Third, a clearer understanding of the delineation of responsibilities between the national and EU levels would improve political accountability and legitimacy all round. This is well reflected in two important political principles identified in the Werner report. Werner argues that the degree of European integration should be proportionate to the objective, and that any transfer of power to the EU level should go hand-in-hand with a corresponding transfer of parliamentary responsibility.
So far, the political dimension of the EU’s integration has been the most neglected. Shifting competences to the European level needs to be accompanied by further political integration and democratic accountability.
Ensuring that everyone plays by the same rules is an important component of our European democracy. The EU is built on the principles of equal and fair participation in economic and political life, which can only be guaranteed through strict enforcement of the rule of law.
Any shift in powers to the European level must not come at the expense of the representation of EU citizens. In particular, democratic participation at the national level cannot simply be replaced by indirect participation at the EU level. If public risk-sharing, for example, is to become a permanent feature, the roles of the European Parliament, the European Commission and the Council would have to be reviewed.
These are constitutional issues that would – if we were to go down this road – require a rethink of the fundamental structure of the EU and would ultimately need to be reflected in the Treaty.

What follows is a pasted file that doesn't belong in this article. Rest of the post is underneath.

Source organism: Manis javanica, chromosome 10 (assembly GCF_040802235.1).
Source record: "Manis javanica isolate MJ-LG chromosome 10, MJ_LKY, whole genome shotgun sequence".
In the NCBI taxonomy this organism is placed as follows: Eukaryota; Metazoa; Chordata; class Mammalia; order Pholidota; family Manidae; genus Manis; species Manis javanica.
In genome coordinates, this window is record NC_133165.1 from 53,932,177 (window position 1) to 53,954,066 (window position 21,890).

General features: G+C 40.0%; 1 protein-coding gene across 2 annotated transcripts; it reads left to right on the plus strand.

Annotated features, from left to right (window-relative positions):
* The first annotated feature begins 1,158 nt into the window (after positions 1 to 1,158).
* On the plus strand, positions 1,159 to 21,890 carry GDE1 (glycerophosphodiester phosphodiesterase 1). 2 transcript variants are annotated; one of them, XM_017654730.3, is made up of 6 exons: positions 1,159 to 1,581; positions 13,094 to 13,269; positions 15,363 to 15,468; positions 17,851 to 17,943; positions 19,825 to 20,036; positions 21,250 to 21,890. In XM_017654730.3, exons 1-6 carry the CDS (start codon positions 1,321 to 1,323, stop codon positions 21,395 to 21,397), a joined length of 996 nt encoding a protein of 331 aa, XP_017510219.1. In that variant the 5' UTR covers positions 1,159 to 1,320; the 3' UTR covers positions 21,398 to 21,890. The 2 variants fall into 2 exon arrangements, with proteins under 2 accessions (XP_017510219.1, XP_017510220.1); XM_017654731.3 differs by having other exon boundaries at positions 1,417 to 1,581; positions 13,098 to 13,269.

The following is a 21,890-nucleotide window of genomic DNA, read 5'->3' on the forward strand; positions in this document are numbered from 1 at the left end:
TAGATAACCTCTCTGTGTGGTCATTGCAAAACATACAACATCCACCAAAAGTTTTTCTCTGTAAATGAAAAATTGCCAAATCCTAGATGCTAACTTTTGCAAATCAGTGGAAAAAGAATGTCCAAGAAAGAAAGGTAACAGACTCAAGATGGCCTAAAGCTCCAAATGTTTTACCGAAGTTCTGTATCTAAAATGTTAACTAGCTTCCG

The fact that the crisis response has been designed within the EU institutional framework shows that our framework is flexible. It leaves the EU and its Member States scope to tailor policy responses to specific situations. But it also leaves a grey area of blurred responsibilities between the national and EU level. This ambiguity may undermine the EU’s full potential.
A Treaty change, if there were appetite for one, would be an opportunity to incorporate in our common framework the tools used in the last crisis, such as the European Stability Mechanism. It could also confirm whether the instruments used in this crisis – such as the possibility to issue common debt in exceptional times – would be at the EU’s disposal in the event of future adverse shocks. Moreover, a Treaty change could allow for a review of which responsibilities are national and which are European.
The envisaged Conference on the Future of Europe offers a chance to obtain people’s views and input on these issues. This could help structure future debates and form a good example of how to enhance democratic accountability. Such debates should touch on issues that are especially important to people’s lives, such as internal and external dimensions of security, a common border policy and a more responsive foreign policy.
Let me conclude.
Werner was aware that some Europeanisation of fiscal policy was an important element for the currency union. In response to the COVID-19 crisis, such Europeanisation has reached its peak in common debt issuance. Such crisis measures are justified by the pandemic, but they should not be taken beyond crisis times without parallel deepening of the institutional functioning of democracy at the Union level.
What we can and should take beyond the crisis are our common principles that have served us well, such as a common approach to common problems. And we should use this opportunity for a clearer delineation of responsibilities and competences among the different governance layers in our supranational community.
Jean Monnet famously stated “Europe will be forged in crises and will be the sum of the solutions adopted for those crises.” Let’s keep striving to ensure that the legacy of this crisis is a positive one.